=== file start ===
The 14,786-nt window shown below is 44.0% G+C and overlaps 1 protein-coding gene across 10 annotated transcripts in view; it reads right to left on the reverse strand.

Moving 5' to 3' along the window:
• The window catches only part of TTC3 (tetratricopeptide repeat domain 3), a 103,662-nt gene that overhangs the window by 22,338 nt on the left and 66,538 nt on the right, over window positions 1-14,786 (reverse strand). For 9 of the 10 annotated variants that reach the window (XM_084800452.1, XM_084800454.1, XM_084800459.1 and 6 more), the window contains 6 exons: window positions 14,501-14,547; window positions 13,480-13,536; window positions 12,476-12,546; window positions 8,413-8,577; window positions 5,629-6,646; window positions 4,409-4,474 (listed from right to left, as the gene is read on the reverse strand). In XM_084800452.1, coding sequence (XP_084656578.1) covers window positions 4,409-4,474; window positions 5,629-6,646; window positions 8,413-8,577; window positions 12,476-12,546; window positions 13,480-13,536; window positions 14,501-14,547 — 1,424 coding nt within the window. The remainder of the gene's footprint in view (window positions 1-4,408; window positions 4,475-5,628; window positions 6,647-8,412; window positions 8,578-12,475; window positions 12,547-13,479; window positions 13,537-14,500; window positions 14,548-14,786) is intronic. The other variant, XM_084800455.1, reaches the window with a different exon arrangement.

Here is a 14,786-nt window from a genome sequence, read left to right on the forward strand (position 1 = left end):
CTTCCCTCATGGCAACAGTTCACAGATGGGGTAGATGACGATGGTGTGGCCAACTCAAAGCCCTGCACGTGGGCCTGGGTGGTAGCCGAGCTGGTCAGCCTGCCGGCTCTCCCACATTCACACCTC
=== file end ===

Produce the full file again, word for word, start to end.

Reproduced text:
The 14,786-nt window shown below is 44.0% G+C and overlaps 1 protein-coding gene across 10 annotated transcripts in view; it reads right to left on the reverse strand.

Moving 5' to 3' along the window:
• The window catches only part of TTC3 (tetratricopeptide repeat domain 3), a 103,662-nt gene that overhangs the window by 22,338 nt on the left and 66,538 nt on the right, over window positions 1-14,786 (reverse strand). For 9 of the 10 annotated variants that reach the window (XM_084800452.1, XM_084800454.1, XM_084800459.1 and 6 more), the window contains 6 exons: window positions 14,501-14,547; window positions 13,480-13,536; window positions 12,476-12,546; window positions 8,413-8,577; window positions 5,629-6,646; window positions 4,409-4,474 (listed from right to left, as the gene is read on the reverse strand). In XM_084800452.1, coding sequence (XP_084656578.1) covers window positions 4,409-4,474; window positions 5,629-6,646; window positions 8,413-8,577; window positions 12,476-12,546; window positions 13,480-13,536; window positions 14,501-14,547 — 1,424 coding nt within the window. The remainder of the gene's footprint in view (window positions 1-4,408; window positions 4,475-5,628; window positions 6,647-8,412; window positions 8,578-12,475; window positions 12,547-13,479; window positions 13,537-14,500; window positions 14,548-14,786) is intronic. The other variant, XM_084800455.1, reaches the window with a different exon arrangement.

Here is a 14,786-nt window from a genome sequence, read left to right on the forward strand (position 1 = left end):
CTTCCCTCATGGCAACAGTTCACAGATGGGGTAGATGACGATGGTGTGGCCAACTCAAAGCCCTGCACGTGGGCCTGGGTGGTAGCCGAGCTGGTCAGCCTGCCGGCTCTCCCACATTCACACCTC